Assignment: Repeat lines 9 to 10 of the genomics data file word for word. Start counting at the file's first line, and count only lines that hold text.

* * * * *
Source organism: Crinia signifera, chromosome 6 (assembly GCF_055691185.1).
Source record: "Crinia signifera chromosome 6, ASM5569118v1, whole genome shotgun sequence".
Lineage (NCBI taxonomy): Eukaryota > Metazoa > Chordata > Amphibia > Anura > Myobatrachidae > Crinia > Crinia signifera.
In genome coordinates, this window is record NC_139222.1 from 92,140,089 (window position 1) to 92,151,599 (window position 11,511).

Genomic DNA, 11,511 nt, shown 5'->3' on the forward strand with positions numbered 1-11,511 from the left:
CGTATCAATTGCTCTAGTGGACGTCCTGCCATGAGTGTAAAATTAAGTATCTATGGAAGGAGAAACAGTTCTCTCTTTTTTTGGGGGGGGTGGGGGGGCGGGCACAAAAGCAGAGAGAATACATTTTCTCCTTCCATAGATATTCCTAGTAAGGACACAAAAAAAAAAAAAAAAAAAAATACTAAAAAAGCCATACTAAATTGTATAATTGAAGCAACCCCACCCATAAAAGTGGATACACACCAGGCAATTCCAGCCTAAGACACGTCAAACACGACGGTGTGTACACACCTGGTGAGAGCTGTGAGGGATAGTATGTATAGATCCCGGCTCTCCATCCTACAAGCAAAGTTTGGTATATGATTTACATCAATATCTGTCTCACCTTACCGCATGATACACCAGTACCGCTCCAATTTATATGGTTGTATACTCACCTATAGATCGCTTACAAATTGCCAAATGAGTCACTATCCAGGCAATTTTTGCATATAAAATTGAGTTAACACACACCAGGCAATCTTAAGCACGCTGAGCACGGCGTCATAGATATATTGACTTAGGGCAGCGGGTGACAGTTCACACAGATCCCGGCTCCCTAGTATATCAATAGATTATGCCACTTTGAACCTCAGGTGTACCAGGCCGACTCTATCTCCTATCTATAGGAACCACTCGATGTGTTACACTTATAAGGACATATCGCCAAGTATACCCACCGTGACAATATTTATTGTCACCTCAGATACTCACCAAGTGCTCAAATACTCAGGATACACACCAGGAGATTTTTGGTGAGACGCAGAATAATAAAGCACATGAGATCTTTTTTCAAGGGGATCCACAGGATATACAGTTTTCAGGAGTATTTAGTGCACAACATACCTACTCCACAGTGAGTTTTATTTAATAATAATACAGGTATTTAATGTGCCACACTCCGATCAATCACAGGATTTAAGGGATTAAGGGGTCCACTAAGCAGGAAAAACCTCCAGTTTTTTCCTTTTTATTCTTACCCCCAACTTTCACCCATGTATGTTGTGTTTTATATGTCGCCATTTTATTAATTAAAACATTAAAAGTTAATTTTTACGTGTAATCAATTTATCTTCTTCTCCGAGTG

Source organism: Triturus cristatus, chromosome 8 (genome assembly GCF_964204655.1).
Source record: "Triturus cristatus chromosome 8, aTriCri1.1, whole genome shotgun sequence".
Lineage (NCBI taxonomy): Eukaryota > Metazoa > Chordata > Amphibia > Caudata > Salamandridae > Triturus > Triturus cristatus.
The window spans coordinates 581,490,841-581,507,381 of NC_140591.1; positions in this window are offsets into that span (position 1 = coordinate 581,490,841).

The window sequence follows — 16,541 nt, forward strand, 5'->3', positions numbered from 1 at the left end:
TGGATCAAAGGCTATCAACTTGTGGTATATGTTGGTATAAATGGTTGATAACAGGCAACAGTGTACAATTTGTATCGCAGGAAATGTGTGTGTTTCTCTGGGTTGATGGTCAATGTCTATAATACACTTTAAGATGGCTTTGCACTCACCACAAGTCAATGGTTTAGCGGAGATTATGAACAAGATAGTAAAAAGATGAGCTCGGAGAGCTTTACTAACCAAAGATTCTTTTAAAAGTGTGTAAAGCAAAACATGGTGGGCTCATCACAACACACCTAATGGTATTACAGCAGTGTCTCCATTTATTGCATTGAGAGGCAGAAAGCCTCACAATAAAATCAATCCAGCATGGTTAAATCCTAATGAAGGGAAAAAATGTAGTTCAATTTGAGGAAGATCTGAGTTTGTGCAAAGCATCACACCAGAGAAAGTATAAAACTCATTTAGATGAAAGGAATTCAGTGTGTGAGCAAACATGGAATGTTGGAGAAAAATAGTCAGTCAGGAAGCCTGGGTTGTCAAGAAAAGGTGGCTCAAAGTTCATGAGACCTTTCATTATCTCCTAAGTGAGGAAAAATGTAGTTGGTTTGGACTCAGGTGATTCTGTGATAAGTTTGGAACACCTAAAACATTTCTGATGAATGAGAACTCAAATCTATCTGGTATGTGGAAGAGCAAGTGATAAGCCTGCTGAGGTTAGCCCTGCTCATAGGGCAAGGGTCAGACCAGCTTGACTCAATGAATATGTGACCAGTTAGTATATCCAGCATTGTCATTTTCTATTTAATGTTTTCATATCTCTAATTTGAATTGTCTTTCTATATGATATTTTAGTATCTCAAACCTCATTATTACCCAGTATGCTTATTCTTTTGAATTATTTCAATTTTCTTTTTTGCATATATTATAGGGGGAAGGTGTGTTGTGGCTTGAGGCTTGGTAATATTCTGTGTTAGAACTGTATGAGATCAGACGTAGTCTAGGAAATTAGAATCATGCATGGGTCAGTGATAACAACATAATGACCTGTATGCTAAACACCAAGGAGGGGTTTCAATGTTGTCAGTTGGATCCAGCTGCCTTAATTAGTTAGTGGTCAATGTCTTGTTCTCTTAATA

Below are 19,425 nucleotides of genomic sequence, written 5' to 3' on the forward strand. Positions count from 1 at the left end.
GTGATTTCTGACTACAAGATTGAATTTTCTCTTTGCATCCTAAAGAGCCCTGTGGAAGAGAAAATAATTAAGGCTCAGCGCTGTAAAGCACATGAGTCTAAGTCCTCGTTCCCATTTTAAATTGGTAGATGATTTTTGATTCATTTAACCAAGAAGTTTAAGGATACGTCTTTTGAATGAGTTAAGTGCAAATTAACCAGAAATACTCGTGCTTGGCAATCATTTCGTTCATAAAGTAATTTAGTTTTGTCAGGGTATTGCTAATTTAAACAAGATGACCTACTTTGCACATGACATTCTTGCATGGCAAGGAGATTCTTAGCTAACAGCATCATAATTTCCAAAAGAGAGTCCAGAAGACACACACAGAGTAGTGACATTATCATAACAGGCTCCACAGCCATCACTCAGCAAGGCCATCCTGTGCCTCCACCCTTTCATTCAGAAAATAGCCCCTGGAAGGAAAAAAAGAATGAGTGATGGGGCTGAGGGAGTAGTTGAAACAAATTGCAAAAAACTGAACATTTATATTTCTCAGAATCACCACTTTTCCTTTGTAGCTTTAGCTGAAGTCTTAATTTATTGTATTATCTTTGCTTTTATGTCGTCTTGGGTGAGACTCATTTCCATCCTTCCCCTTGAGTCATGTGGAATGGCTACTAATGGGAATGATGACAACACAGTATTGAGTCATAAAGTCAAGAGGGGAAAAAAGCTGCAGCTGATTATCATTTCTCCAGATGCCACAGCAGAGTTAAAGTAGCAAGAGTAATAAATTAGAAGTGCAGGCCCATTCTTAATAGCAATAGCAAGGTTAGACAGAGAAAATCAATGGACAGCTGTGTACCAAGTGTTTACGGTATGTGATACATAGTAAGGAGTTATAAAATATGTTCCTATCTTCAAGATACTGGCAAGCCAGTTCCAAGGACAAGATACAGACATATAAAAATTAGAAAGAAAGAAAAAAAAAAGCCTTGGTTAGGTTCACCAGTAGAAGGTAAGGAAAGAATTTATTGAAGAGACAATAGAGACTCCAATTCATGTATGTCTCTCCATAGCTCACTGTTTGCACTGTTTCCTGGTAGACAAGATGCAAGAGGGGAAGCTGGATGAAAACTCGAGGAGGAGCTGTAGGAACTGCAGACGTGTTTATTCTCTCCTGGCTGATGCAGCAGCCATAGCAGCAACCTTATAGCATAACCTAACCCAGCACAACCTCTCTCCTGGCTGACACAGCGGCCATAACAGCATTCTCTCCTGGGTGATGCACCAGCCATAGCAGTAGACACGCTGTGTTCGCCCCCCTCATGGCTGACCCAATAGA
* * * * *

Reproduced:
Lineage (NCBI taxonomy): Eukaryota > Metazoa > Chordata > Amphibia > Caudata > Salamandridae > Triturus > Triturus cristatus.
The window spans coordinates 581,490,841-581,507,381 of NC_140591.1; positions in this window are offsets into that span (position 1 = coordinate 581,490,841).